Kathi, my eldest daughter, called just now to tell me her step father, Danny, passed away today. He was the Danny we mentioned in several of the blog entries. He was in his 50's, and was married over 25 years to Marge. He developed cancer several months ago and battled it bravely until it took his life today. Danny had been close to Kathi and her sister Kris for all these years, bringing a calm humor to most situations. He was very special to his grandchildren too.
Our sympathy to Marge and certainly our prayers, but I know, as do all of you, that now his suffering is over, and he has entered the loving embrace of our Heavenly Father in a place where sorrow and hurt doesn't exist.
Please continue to pray for Marge, Kathi and Kris and they come to grips with losing their father and husband.
Deb and I returned from our cruise on Saturday. Since this was my first cruise, I was amazed by the quality and variety of food served in the different restaurants on board. The service level was five star and the ship was huge. 3,100 passengers plus the crew. We visited St. Thomas, St. Kitts, Grenada, Bonaire and Aruba. The shopping was the main attraction on St. Thomas, that and the banana daiquiri I had at 9 a.m.
We had the first dinner seating at 6 p.m. and were blessed with the company of two other couples who made each meal a pleasure with their conversation and charm. Harry and Donna were from Vancouver. Len and Deb live in Connecticut. Each meal was a gourmet spread and we had wine with each meal. Our waiter Evan was very British and Laslow, our steward, was charming and very efficient.
The water was blue and green, and crystal clear. The temperature hovered in the mid eighties, with sunny skies and white beaches. We went to a Aloe farm, sampled Rum in the morning on Grenada, had the most delightful tour guide on Aruba and wonder of wonders, all our flights went without a hitch from Chicago, to Orlando then to Puerto Rico and back again.
Deb mentioned that she feels her head cleared during our time away. She rested as needed, including an afternoon nap. One day she did a cancer walk on board for the Susan G. Koman foundation.
We enjoyed the lavish shows and entertainment and the good cheer of our fellow passengers. We watched the full moon hover over the ocean at night from our balcony. How truly wonderful to have this experience.
Deb went to the surgeon yesterday. Everything looks good on both sides and she will see Dr. C. in three months.
We have transitioned to the survivor mode. Treatment is over and now we start to monitor for developments. Every hour, day, week and month that goes by increases the chance that Deb will survive to live to a ripe older age.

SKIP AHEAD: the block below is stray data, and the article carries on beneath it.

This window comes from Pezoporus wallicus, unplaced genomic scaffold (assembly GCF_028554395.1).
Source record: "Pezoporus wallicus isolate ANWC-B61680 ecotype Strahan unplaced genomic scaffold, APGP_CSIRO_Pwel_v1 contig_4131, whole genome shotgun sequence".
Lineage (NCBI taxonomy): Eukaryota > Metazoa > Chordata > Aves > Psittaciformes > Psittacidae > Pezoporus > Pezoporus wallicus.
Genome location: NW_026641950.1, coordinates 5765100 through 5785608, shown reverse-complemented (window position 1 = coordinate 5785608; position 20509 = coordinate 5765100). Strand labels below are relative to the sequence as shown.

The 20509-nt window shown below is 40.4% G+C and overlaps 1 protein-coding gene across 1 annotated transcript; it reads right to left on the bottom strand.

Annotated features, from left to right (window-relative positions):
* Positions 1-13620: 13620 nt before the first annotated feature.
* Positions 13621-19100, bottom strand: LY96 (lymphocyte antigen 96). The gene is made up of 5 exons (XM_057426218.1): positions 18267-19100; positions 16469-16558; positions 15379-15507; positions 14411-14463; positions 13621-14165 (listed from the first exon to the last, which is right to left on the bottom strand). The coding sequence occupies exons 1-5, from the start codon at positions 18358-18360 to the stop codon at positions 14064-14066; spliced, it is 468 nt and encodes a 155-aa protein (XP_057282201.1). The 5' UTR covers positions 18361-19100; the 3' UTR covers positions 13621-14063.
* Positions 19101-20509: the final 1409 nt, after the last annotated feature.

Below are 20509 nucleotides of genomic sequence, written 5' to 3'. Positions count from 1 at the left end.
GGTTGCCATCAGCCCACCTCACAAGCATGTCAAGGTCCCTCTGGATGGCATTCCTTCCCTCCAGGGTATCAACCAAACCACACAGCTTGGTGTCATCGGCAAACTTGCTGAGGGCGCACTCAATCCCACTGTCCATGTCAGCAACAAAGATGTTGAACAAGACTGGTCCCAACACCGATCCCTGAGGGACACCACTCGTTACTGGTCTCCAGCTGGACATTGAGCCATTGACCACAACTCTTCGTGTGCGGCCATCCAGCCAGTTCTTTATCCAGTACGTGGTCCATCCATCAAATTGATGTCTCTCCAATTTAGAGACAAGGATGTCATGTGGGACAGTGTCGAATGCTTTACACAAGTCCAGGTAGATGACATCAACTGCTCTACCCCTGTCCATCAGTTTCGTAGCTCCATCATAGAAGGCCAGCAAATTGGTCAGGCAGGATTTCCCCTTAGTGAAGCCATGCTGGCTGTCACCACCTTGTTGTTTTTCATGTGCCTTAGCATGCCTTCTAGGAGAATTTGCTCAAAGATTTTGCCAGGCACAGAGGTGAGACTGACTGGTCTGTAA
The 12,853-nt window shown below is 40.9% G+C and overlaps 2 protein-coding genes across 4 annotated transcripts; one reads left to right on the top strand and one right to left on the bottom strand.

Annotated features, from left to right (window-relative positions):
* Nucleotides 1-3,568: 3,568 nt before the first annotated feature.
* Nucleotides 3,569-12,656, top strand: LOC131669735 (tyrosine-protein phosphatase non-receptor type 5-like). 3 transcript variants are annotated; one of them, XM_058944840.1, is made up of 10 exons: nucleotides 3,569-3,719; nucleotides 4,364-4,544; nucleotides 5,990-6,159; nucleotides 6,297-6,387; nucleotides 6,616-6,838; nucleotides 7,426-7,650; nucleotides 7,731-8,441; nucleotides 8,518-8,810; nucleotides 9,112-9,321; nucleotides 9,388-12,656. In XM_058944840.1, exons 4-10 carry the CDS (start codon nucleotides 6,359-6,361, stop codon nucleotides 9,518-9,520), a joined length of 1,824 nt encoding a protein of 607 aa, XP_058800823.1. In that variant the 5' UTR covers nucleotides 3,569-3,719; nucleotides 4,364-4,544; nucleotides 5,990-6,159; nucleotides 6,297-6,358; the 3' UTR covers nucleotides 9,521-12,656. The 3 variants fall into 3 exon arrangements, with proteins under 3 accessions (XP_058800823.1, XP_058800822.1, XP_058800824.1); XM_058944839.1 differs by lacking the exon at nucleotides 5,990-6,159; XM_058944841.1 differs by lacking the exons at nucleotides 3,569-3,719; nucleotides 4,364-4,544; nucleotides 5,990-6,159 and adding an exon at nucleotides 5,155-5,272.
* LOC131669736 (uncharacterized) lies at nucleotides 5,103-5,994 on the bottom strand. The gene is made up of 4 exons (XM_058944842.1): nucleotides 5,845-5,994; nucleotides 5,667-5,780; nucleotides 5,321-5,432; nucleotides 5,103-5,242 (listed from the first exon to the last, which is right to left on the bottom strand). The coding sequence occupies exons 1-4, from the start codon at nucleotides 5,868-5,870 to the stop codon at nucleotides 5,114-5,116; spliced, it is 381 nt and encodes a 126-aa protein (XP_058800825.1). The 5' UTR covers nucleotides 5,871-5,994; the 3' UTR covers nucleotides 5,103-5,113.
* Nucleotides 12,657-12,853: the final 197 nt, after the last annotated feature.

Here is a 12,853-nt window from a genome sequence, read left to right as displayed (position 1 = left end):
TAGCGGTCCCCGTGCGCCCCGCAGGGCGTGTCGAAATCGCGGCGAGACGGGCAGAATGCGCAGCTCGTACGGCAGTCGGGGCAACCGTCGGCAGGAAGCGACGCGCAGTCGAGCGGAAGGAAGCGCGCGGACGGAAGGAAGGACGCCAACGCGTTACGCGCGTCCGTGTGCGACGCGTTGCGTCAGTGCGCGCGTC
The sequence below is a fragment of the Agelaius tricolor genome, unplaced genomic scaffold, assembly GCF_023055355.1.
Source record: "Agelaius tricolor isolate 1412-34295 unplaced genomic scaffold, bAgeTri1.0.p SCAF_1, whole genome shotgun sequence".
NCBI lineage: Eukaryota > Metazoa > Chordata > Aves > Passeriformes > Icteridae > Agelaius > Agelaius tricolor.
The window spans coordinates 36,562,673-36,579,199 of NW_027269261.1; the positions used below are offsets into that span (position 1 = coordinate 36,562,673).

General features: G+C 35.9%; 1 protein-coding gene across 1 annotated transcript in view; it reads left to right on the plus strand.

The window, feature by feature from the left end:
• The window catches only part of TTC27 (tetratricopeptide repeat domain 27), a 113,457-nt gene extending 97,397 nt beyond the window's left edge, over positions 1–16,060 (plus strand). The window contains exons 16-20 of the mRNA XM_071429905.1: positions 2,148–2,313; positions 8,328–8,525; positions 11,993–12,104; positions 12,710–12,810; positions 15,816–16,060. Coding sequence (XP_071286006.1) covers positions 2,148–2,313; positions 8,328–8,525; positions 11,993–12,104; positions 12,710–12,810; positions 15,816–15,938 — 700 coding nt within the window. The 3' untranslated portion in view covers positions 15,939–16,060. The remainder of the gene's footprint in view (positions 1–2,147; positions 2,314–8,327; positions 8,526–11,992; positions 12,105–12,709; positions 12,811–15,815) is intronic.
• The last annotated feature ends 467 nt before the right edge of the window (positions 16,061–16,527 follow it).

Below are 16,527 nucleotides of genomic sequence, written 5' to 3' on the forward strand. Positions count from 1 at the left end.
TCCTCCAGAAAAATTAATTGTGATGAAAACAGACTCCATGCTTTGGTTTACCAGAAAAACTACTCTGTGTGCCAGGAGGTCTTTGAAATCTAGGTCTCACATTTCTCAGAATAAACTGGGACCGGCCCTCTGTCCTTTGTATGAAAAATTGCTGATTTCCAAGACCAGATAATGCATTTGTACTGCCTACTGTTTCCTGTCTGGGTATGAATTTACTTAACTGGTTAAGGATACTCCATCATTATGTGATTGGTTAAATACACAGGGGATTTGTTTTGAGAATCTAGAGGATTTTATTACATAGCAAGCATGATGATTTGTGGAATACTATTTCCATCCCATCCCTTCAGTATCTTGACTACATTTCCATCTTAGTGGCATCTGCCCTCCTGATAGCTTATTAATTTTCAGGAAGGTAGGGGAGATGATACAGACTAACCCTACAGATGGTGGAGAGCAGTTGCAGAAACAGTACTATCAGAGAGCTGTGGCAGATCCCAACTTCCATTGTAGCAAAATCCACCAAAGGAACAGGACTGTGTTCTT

Please take the time to pray for all those with cancer. Those without faces to us, but very vivid to their care givers, parents, brothers, sisters and children who live in the constant fear that their loved one will become a statistic on the negative side of life's ledger, as Danny did today.
There is an empty chair at the table, the phone rings, and for a moment you think he will answer for you, but no, he’s not there anymore. The dog is sad too; you can see it in her posture. She mopes around and looks for him. She watches the door, waiting for the sound of the garage door, the sound of the key in the lock, and his smile. You wake up and for a moment you forget, but then the empty bed reminds you, he’s not there. So you try to go on, planning dinners and vacations for one. You read a good story in a magazine and start to tell him about it, but suddenly remember he isn’t there. Still. Times goes on but so does the hurt and the loneliness. A reminder every day, sometimes every hour, that your life has changed, been ripped to shreds and put back together with so many pieces missing or in the wrong spot by someone with an absurd sense of humor.
Time goes on and dulls the pain, but you start to dread every holiday. His birthday, your anniversary, and the date he died, bring a renewal of the pain, not just on that day, but for days and weeks before and after. Staying in your pajamas until noon. Why bother dressing? For whom shall you dress? Cereal for dinner. Why cook? The overwhelming sense of fatigue and hopelessness. Every day. Will this never end?
And then the sun comes out. You wake one morning and life feels different. Sure there are lots of reminders, but somehow they seem less pointed then before. You decide to re-engage with your friends and family. Perhaps a trip or joining a seniors group, taking a class.
It won’t happen overnight, but it will get better. Count on it.
Why can't we get all the people together in the world that we really like and then just stay together? I guess that wouldn't work. Someone would leave. Someone always leaves. Then we would have to say good-bye. I hate good-byes. I know what I need. I need more hellos. ~Charles M. Schulz